Patent Trolls Fold Like a Cheap Suit When They Face Newegg

By April 2, 2014Newegg Newsroom
Lee Cheng does not settle with patent trolls.

Lee Cheng does not settle with patent trolls.

It’s often said that a dog’s bark is worse than its bite. Such is the case with patent trolls. Case in point: In mid-March, notorious patent troll Macrosolve voluntarily dismissed all claims against Newegg. This action follows its 2011 filing of more than 75 lawsuits in the Eastern District of Texas against companies in a wide range of industries, including Newegg. Macrosolve claimed that anyone who distributes electronic forms over the Internet or to mobile devices and then collects and reviews the responses could be liable for patent infringement. With this broad a definition, virtually no company is immune to Macrosolve’s baseless allegations.

Macrosolve’s business plan involved filing lawsuits against 10-20 companies at a time, with offers to settle for “modest” amounts. This netted Macrosolve more than $4M in settlements, while only two defendants, Newegg and Geico Insurance Company, fought back.

Lee Cheng, Newegg’s Chief Legal Officer stated, “In a sense, we are disappointed because we were robbed of an opportunity to prove in court that Macrosolve was and is nothing more than a serial, shameless abuser of patent rights, with a poor-quality patent that has not even survived its first reexamination. Macrosolve failed to create products and services that real customers found valuable, whose principals decided to turn it into a corporate parasite. It is not a coincidence that faced with its first real opposition in Newegg and Geico, Macrosolve folded like a cheap suit, and dismissed its lawsuits against all defendants.”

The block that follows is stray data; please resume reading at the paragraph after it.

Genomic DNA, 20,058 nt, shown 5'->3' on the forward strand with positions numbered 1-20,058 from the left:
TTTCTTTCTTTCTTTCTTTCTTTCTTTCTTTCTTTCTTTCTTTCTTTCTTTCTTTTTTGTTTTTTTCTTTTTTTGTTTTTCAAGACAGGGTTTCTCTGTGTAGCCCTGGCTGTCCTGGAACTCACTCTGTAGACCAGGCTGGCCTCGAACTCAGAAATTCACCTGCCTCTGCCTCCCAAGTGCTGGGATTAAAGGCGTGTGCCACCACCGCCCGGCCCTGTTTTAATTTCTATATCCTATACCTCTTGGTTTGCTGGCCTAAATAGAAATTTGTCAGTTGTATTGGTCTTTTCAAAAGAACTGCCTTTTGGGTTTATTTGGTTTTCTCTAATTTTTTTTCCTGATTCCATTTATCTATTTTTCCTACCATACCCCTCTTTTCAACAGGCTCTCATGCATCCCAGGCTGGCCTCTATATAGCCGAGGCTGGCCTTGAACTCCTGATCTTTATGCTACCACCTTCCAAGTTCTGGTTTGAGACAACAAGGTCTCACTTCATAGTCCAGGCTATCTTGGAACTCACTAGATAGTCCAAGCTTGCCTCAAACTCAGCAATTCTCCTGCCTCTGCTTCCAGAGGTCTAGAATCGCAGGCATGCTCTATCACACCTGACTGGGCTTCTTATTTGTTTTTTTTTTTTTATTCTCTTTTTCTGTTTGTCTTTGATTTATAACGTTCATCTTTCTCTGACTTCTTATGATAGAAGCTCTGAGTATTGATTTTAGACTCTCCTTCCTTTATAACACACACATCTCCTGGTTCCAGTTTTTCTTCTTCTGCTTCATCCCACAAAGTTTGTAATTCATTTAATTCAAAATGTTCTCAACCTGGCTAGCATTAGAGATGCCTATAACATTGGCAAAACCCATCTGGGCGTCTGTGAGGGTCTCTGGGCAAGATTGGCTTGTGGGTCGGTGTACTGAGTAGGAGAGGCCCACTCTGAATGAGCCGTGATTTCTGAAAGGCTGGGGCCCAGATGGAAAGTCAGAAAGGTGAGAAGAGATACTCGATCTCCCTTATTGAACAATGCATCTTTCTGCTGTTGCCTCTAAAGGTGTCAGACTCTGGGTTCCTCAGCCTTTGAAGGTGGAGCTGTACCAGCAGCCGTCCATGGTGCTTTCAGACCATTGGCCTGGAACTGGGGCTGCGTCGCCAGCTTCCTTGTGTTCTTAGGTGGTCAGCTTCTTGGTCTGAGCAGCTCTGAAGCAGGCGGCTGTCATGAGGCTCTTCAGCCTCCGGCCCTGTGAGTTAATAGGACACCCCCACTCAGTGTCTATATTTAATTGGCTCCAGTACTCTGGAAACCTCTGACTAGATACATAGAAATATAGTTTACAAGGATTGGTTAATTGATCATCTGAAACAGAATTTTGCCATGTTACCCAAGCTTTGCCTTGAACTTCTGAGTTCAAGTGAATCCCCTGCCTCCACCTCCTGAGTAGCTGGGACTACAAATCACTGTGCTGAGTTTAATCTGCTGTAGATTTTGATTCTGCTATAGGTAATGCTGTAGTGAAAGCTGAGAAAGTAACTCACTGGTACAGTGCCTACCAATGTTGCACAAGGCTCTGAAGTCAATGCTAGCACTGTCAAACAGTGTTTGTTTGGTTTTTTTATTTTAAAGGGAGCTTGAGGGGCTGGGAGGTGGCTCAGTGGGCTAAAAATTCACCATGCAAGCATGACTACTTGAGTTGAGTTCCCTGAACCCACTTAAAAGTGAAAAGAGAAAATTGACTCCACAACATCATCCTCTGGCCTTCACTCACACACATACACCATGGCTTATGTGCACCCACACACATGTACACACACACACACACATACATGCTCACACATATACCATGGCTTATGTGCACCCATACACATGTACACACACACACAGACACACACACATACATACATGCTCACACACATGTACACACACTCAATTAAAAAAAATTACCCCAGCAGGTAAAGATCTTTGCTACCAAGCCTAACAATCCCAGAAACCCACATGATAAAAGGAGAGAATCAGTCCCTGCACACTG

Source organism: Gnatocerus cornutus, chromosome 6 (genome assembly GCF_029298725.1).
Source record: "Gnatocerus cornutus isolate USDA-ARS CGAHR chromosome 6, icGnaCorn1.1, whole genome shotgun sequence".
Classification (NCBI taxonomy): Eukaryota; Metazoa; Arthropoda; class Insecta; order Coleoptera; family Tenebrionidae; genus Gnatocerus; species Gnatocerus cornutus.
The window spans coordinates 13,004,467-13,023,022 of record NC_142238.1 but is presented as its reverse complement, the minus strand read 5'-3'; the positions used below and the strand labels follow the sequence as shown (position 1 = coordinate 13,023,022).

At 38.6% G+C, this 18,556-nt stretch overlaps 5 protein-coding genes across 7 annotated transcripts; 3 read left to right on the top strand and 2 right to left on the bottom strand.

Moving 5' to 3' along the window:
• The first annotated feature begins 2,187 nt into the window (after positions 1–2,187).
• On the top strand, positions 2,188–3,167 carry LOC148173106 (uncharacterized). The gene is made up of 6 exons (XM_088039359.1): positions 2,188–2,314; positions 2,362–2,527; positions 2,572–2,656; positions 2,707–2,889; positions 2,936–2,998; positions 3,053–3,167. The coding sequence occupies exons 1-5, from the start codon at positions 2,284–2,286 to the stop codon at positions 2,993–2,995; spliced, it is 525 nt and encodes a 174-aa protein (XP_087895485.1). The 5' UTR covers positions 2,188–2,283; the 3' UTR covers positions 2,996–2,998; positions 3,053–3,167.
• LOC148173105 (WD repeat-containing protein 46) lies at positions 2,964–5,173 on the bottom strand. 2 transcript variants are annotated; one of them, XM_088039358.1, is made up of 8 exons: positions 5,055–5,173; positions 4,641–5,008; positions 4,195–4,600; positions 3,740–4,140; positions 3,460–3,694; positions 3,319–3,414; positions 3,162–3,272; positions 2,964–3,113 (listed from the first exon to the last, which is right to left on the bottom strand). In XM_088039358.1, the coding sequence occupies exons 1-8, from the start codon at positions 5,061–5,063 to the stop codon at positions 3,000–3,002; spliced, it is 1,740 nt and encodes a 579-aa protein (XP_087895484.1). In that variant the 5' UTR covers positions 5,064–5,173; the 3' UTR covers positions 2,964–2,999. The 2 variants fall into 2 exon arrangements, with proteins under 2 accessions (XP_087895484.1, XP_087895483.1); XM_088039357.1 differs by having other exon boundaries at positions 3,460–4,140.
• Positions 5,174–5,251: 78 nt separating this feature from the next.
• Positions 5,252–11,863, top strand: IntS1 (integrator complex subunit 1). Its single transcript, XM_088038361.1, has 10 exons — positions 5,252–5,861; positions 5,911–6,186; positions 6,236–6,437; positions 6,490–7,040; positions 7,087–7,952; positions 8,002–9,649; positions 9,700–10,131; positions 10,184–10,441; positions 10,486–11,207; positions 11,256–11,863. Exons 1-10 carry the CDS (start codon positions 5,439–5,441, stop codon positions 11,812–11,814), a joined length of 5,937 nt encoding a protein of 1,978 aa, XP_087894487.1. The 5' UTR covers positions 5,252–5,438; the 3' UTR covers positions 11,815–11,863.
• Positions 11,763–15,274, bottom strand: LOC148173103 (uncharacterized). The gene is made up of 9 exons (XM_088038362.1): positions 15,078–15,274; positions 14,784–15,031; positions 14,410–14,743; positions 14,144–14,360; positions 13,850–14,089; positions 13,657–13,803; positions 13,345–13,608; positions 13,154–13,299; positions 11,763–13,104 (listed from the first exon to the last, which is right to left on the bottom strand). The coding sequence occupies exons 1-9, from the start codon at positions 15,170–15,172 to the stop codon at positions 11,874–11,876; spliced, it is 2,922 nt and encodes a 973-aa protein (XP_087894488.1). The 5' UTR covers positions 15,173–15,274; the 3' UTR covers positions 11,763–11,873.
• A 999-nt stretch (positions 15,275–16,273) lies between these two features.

Cheng continued, “I could never figure out how Macrosolve would not be required to publicly and timely disclose the fact that its primary asset, the ‘816 Patent,’ was the subject of a final rejection in reexamination or that it dismissed almost all pending lawsuits with prejudice. What was most bizarre was how Macrosolve’s stock price traded up the day that the USPTO issued the final rejection of the ‘816 Patent’. Curious. Definitely worth someone’s attention.”

Newegg intends to seek all of its fees and costs against Macrosolve for its abusive litigation tactics.  However, it is highly likely, in yet another example of how the patent law system is unfairly tilted against defendants, that even if Newegg were to prevail in court in its fee motions, that Macrosolve will simply file for bankruptcy after collecting and distributing over $4M in “licensing” revenue to its principals and its contingency fee lawyers.


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  • The United States is the only country on earth that does not have a loser-pays legal system. If it had one, countless frivolous lawsuits would never see the light of day.

    Want this to end? Vote libertarian.

  • Chris says: